Tuesday, March 25, 2014

Quarry Hunslet: Water in, Smoke Out

Only a short update today as there are lots of other things which need achieving this week as well as railway modelling. While the next step, according to the instructions, is to assemble the motion I decided to carry on with the body instead; for a good reason which I'll come back to later.

While the majority of the body above the footplate (ignoring the cab sides) is a single whitemetal casting, there are quite a few detail parts to fit. Today I've concentrated on the water filler cap and the chimney. As with the other parts I've used so far neither of these required much in the way of cleaning before being added, but I did decided to do some work on the chimney. The chimney is a solid cast piece, and while the profile looks good, the very flat top doesn't. This is easy to fix though by simply drilling down into the top. I started with a 1mm drill and then widened out the pilot hole to 1.5mm, down to a depth of about 4mm. This is plenty deep enough to give the impression of a hollow chimney, while making sure the cast piece retains it's strength.

As you can see both castings fit onto the top of a rounded surface, and gluing them into the correct position can be quite frustrating. The water filler cap had a peg on the bottom so I drilled a small dimple into which it could sit and that should be enough to keep it in place. With the chimney I felt that not only was it going to be difficult to position, but that it would be very susceptible to being knocked off. To both help position it, and give it a little extra strength, I drilled matching holes into both the chimney and the top of the smoke box and joined the parts together with some 0.417mm brass wire. There is still some work to do as the joins between both parts could do with filling, but it really is beginning to look the part now.

So with the update out of the way, I'm going to ask for some advice. The main reason I didn't start on the motion today is because I'm unsure how I'm going to paint it. I'm quite happy to leave the coupling rods unpainted, as in reality they are often left unpainted (I might tone down the shine with a bit of weathering powders but other than that...), but the problem is the cranks. On nearly every photo of every Quarry Hunslet they are painted red to match the buffer beams. This sounds like a good idea as they should look good spinning around. The problem then, is at what stage should I paint them? I could paint them before assembly, but the chances are some of the paint would rub off. If I wait until the model is assembled then getting to them, past the coupling rods, will be difficult.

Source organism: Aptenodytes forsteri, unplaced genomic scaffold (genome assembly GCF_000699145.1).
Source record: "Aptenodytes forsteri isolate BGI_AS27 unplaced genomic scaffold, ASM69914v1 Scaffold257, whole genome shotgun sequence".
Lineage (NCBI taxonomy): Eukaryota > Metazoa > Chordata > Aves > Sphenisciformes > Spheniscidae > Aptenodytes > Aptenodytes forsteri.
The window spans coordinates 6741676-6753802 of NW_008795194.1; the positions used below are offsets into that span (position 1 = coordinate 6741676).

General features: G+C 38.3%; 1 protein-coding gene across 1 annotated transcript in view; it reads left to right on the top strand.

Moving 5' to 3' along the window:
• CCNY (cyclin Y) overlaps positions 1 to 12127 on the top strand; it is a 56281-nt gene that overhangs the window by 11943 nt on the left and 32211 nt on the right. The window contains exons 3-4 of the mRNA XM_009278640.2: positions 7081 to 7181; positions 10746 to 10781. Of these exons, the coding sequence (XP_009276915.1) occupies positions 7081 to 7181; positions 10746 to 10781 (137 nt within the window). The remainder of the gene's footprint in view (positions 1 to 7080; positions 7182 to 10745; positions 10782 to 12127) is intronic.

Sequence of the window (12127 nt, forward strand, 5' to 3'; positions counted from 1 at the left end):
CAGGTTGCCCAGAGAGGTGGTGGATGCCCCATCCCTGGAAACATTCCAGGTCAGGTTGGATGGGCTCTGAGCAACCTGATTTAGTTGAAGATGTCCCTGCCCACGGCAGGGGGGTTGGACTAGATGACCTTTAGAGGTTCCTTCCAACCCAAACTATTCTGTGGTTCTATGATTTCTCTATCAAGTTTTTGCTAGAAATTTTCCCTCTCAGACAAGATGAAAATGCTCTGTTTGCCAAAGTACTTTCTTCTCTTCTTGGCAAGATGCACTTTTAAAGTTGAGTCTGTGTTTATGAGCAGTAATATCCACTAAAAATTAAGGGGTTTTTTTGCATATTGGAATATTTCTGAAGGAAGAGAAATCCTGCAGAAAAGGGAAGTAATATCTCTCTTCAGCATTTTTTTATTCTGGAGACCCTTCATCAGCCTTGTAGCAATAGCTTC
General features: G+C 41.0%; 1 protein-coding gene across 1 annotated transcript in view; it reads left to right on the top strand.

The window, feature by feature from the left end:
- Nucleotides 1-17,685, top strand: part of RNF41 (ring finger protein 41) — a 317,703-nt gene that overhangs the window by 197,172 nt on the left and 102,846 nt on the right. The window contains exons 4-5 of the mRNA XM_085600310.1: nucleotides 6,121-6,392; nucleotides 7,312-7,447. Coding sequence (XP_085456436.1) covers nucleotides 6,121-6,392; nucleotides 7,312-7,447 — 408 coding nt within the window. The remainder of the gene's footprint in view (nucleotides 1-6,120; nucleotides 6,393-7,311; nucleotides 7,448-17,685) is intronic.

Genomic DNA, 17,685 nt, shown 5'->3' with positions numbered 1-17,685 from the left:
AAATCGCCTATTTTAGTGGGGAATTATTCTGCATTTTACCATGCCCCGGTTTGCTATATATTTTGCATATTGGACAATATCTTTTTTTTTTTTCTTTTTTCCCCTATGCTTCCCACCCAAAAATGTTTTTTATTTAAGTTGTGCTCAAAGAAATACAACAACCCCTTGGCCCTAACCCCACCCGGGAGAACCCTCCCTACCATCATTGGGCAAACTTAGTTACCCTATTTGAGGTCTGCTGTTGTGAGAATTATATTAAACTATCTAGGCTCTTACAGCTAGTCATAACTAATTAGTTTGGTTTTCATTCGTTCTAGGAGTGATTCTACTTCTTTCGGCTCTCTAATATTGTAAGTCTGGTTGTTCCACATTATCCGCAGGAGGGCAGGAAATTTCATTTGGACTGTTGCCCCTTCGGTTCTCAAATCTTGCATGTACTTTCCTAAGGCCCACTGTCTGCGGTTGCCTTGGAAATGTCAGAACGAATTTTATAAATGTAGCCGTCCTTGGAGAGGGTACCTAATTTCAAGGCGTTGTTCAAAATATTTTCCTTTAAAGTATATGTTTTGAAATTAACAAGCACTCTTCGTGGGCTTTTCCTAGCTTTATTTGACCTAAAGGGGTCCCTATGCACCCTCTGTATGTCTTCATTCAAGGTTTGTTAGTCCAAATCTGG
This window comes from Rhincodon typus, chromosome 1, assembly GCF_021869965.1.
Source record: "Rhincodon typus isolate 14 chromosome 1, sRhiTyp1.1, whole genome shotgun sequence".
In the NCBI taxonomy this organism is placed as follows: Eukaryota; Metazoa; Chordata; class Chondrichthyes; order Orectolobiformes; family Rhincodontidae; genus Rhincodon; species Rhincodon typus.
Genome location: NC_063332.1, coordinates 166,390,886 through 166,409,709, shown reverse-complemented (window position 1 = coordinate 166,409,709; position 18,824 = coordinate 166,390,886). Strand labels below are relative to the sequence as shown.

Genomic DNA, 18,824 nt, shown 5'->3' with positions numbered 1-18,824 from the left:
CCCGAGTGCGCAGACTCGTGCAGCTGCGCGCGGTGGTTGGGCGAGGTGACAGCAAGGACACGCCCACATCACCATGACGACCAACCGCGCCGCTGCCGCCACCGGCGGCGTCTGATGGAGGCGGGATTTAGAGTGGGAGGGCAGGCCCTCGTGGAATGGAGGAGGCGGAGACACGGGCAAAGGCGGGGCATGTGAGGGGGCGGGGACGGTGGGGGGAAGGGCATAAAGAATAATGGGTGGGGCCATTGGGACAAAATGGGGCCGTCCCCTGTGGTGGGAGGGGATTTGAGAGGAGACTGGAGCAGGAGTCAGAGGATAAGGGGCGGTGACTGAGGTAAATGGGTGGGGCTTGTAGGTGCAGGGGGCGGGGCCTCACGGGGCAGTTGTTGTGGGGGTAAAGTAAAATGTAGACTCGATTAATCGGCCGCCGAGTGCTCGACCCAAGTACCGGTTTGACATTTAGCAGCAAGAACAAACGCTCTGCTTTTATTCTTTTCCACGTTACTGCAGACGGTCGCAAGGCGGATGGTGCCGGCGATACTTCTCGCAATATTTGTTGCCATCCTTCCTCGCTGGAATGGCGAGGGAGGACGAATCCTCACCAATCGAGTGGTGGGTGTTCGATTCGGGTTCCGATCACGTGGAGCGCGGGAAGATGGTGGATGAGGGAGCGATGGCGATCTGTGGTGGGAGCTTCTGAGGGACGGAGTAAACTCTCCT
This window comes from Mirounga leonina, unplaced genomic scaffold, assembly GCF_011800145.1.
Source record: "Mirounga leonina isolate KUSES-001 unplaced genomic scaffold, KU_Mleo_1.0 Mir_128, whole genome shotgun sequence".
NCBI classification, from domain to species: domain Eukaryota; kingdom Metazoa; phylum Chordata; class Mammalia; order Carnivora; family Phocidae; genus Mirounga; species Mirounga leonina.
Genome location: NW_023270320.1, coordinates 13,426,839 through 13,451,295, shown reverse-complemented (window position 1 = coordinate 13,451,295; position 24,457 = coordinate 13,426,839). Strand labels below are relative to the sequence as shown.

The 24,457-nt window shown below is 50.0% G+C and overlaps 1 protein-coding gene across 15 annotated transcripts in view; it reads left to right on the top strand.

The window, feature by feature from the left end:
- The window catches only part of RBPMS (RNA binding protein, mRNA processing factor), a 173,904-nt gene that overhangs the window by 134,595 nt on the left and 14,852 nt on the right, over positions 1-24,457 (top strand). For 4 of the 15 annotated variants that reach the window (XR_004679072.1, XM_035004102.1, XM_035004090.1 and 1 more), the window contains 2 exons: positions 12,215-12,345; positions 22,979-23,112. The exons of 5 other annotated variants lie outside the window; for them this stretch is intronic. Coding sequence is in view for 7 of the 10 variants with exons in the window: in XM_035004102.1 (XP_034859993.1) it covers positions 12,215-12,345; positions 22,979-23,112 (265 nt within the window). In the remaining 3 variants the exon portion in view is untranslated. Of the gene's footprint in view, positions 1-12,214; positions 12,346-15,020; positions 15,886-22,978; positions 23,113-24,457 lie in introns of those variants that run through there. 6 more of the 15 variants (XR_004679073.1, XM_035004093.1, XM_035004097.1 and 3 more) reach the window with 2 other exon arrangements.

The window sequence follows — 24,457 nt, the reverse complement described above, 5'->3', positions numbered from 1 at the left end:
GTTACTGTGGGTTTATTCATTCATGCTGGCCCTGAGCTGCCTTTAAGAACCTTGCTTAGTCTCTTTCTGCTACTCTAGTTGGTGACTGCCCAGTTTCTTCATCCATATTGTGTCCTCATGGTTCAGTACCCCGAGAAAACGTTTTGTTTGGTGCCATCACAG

In general the consensus seems to be to fully assemble any model, and then completely dismantle the motion in order to paint the parts. While this might sound reasonable, looking at the instructions for this kit, at the very least the cranks are going to be glued to the axles, and the coupling rods glued to the front cranks, making it impossible to fully dismantle for painting. So any thoughts/suggestions on the best way to proceed?


  1. Nice to see that you've drilled out the chimney - not many do which is odd as it does make a difference especially as we tend to view our models from above. I like the mounting method as well.

    On mine I've decided to carefully paint the cranks after the motion is assembled. Painting them before assembly but after quartering makes much more sense though...

    1. It's amazing the difference drilling out the chimney makes to the look of the part even before it was attached to the rest of the locomotive.

      I'm thinking that painting the cranks after quartering but before securing the coupling rod is probably the best route; hopefully that will cut down the amount of handling, while ensuring I don't gum them up before fitting them. Now I just have to pick the right colour red paint; I seem to currently only have Model Color scarlet to hand, which might be a little bright, although it looks pretty close to the photos I'm looking at.

  2. This has all the makings of being your best yet.

  3. Vicarious model making. It's about as near as I'll get! I'm enjoying it though.